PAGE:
The next time a major disaster hits America, victims may not have to resort to a refugee-like exodus that takes them far from the area, as hundreds of thousands did following Hurricane Katrina.
And those who have housing available can quickly get it filled provided they are in the system.
The American Red Cross and the U.S. Department of Housing and Urban Development announced a partnership this week so that those forced from their homes will have speedy access to critical housing information that could swiftly put a roof over their heads.
With the refined National Housing Locator system ready to go, HUD will gain access to Red Cross shelters in the earliest stages of a presidentially declared disaster so it can begin to house eligible HUD-assisted families, the elderly and others in need.
After Hurricane Katrina in 2005, the immediate housing shortage was perhaps the most indicting evidence that the nation was not prepared for such a disaster.
The lack of sufficient emergency housing forced hundreds of thousands of residents to flee and never to return to the Gulf Coast area.
After the storm, the Federal Emergency Management Agency shipped in some 120,000 problematic so-called "FEMA Trailers." About 60,000 remain in use.
Sierra Club tests of dozens of the trailers found high formaldehyde levels in 83 percent of those tested and residents complained of noxious fumes, headaches, burning eyes, running noses, asthma and other health problems in early 2006.
The Centers For Disease Control has yet to make official government tests.
Scores of trailers also remained empty and unused creating FEMA Trailer Shanty Towns that were easy pickings for vandals to strip.
What compounded matters was that the outpouring of generosity fromprivate individuals and others offering housing ( Expert Education Advice Articles Tips Nemmar Real Estate Training ), often for free, was put off by federal and emergency agencies unable to quickly integrate grassroots-generated housing into bureaucratic and non-profit systems.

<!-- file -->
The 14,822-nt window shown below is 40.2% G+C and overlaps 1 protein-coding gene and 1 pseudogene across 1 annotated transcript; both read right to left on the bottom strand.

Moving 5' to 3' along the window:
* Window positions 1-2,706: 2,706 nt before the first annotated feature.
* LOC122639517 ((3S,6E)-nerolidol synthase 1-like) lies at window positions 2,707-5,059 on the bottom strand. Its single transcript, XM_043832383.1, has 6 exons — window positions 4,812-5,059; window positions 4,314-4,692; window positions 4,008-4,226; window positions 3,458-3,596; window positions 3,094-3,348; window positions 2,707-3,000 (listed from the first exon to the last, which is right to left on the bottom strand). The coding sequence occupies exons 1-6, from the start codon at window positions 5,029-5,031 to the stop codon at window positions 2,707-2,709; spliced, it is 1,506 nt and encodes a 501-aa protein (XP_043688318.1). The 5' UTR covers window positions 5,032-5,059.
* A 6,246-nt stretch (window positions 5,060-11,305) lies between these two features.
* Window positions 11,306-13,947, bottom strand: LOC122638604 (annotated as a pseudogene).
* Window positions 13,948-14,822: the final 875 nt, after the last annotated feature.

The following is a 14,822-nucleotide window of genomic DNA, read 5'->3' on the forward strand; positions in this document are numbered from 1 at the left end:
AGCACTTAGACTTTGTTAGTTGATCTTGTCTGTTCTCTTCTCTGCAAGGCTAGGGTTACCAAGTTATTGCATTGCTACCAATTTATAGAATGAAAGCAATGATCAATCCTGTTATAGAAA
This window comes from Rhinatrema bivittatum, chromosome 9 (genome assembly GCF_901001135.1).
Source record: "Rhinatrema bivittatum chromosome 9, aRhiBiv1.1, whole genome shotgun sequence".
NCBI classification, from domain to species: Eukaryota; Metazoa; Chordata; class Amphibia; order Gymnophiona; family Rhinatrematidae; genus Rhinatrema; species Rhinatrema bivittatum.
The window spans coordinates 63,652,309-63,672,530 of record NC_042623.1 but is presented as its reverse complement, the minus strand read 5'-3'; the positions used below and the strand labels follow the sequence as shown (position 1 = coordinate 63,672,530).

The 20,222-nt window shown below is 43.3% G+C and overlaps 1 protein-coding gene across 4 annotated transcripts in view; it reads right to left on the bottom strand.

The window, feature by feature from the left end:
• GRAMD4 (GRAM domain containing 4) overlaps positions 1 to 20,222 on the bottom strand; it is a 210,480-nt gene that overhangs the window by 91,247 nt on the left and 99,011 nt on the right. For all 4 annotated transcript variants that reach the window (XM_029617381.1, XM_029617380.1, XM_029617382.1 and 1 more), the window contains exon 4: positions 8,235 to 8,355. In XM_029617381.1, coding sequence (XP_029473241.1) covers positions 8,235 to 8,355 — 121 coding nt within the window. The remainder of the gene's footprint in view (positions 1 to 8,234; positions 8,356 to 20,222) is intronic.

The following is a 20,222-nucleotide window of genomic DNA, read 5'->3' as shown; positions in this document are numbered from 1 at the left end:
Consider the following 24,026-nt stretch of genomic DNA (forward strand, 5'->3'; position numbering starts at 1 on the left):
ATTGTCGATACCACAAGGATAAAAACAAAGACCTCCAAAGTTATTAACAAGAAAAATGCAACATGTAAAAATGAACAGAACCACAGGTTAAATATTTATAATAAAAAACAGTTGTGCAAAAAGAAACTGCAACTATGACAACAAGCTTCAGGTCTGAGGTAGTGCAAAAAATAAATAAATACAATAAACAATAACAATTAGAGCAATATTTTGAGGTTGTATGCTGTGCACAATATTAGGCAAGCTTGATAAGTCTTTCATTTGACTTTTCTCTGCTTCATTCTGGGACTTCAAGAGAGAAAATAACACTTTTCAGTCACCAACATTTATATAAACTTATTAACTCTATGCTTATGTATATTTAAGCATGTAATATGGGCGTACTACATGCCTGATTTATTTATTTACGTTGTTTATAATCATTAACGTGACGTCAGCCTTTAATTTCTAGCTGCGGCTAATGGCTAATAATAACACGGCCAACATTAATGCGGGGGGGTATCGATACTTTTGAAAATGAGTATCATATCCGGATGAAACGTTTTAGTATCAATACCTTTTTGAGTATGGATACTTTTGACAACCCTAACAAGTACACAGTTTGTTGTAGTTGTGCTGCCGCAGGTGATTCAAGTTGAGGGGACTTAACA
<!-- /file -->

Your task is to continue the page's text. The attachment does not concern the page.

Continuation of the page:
Private individuals offering shelter also couldn't overlook the potential for liability (for them as property owners and for any agency approving the use of private housing, among others). Tenants' rights to perhaps stay on after property owners changed their mind and the potential for fraud or crime stemming from putting up strangers, also became issues.
Recognizing the crucial nature of housing after disaster, HUD and the Red Cross hope to change those shortcomings in time for the next Big One.
Homeless experts say a roof over your head does a lot more than provide shelter from the storm, which certainly is a good start.
A home provides a sanitary place to store and prepare food and water, bathe and groom. A home provides privacy, a place for dignified respite at the end of a long day, and a location from which to receive regular medical or emergency assistance.
A home is also an address to leave for prospective employers and others who need to reach you and it's a place where you can stay put and reconnect with family, friends and others.
"These large disasters often leave behind despair and confusion in the hearts and minds of disaster survivors. All of us who work to help these individuals must keep this in mind, and do all that we can to get the necessary services to them as quickly as possible," said Joe Becker, Red Cross Senior Vice President for Disaster Services.
HUD's line to the Red Cross during an emergency will give it the authority to help displaced residents with:
- The National Housing Locator . The system is an outgrowth of housing assistance efforts and lessons-learned following Hurricane Katrina. It was finalized earlier this year to combine federal housing resources with those of several commercial apartment locators and housing websites. The one-stop emergency housing locater is up and running at all times and can be used by anyone, but properties are often rented or sold based on certain income and need requirements.
- Immediate foreclosure relief. Once the President declares a major disaster, HUD issues a 90-day moratorium on foreclosures and forbearance on foreclosures of Federal Housing Administration (FHA)-insured home mortgages;
- Making mortgage insurance available. HUD's Section 203(h) program provides FHA insurance to disaster victims who have lost their homes and face rebuilding or buying another home. Borrowers are eligible for 100 percent financing, including closing costs.
- Making insurance available for both mortgages and home rehabilitation . HUD's Section 203(k) fixer-upper loan program enables those who have lost their homes to finance the purchase or refinance of a house along with its repair through a single mortgage. It also allows homeowners who have damaged houses to finance the rehabilitation of their existing single-family home.
More information about disaster assistance from HUD is available on line.